Now On Display at Tate Britain: Queer British Art 1861-1967

The London gallery’s new exhibition officially opened to the public today. Here’s what you need to know about it…. 

Gluck (Hannah Gluckstein), self-portrait, 1942 NPG (c) National Portrait Gallery, London. 

This exhibition is the first to be dedicated to queer British art, comprised of material that relates to  lesbian, gay, bisexual, trans and queer (LGBTQ+) identities while marking the 50th anniversary of the partial decriminalisation of male homosexuality in England and Wales.

The work on display relates everything from the the abolition of the death penalty for sodomy in 1861 to the passing of the Sexual Offences Act in 1967, a period that showed monumental shifts in gender and sexuality that found expression in the arts as artists and viewers explored their desires, experiences and sense of self.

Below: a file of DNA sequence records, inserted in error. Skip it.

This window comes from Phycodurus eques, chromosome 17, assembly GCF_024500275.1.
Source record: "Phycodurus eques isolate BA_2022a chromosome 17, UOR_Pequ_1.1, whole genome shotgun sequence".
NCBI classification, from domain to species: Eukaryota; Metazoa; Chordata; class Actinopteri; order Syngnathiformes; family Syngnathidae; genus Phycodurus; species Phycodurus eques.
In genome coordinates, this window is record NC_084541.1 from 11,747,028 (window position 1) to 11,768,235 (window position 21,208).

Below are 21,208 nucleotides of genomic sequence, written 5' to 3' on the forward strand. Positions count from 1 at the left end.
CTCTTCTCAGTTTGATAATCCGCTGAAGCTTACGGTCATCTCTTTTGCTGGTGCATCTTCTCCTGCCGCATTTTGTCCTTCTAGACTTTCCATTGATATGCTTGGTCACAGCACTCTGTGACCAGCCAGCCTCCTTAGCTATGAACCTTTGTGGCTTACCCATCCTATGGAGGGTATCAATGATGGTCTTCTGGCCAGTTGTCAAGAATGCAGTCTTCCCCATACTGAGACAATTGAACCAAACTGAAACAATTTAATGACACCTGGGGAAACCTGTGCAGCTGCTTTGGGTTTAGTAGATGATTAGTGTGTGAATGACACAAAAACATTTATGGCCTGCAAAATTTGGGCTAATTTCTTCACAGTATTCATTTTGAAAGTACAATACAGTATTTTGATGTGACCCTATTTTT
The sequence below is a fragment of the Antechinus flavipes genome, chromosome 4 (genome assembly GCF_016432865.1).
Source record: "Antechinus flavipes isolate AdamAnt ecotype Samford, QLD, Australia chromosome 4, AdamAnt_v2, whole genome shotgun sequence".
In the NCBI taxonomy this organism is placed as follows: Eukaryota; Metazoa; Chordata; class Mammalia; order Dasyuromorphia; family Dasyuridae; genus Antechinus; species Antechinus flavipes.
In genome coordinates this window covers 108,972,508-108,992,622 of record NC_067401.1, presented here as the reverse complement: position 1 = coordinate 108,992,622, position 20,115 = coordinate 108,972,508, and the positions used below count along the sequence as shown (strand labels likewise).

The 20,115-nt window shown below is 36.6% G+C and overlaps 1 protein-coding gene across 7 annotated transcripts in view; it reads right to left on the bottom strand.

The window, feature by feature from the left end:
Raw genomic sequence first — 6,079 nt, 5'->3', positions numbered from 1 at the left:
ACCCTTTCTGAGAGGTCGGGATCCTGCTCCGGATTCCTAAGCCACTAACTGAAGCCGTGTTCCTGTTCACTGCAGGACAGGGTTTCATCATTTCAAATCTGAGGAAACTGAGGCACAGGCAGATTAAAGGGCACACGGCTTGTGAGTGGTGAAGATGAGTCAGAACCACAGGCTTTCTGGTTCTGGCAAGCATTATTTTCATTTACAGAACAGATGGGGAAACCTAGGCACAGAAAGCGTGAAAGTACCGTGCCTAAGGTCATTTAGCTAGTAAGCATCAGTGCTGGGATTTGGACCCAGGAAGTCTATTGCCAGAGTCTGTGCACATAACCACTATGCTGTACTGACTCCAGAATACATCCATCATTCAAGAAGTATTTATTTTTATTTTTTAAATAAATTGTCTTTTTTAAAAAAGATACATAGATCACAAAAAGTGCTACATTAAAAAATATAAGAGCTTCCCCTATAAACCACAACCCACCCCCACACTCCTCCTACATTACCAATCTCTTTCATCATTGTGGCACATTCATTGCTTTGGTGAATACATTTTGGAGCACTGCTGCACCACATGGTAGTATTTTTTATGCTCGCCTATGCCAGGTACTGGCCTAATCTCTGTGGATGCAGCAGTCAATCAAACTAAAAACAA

From the playful all the way through to the explicit, Queer British Art 1861 – 1967 will display a rich variety of queer British art and the role it played in society.

Artists whose work appears in the exhibition includes Francis Bacon, Keith Vaughan, Evelyn de Morgan, Gluck, Glyn Philpot, Claude Cahun and Cecil Beaton.

Themes explored in the exhibition will allow visitors to understand issues such as coded desires amongst the Pre-Raphaelites, representations of and by women who defied convention (including Virginia Woolf), and love and lust in sixties Soho.

As well as works of art, Queer British Art 1861 – 1967 will also display the door from Oscar Wilde’s prison cell, Charles Buchel’s portrait of Radclyffe Hall and erotic drawings by Aubrey Beardsley.

The exhibition is curated by Clare Barlow, Assistant Curator, Tate Britain with Amy Concannon, Assistant Curator, Tate Britain.

Queer British Art 1861-1967 will be on display at Tate Britain until the 1st October 2017. For more information and to book tickets visit:





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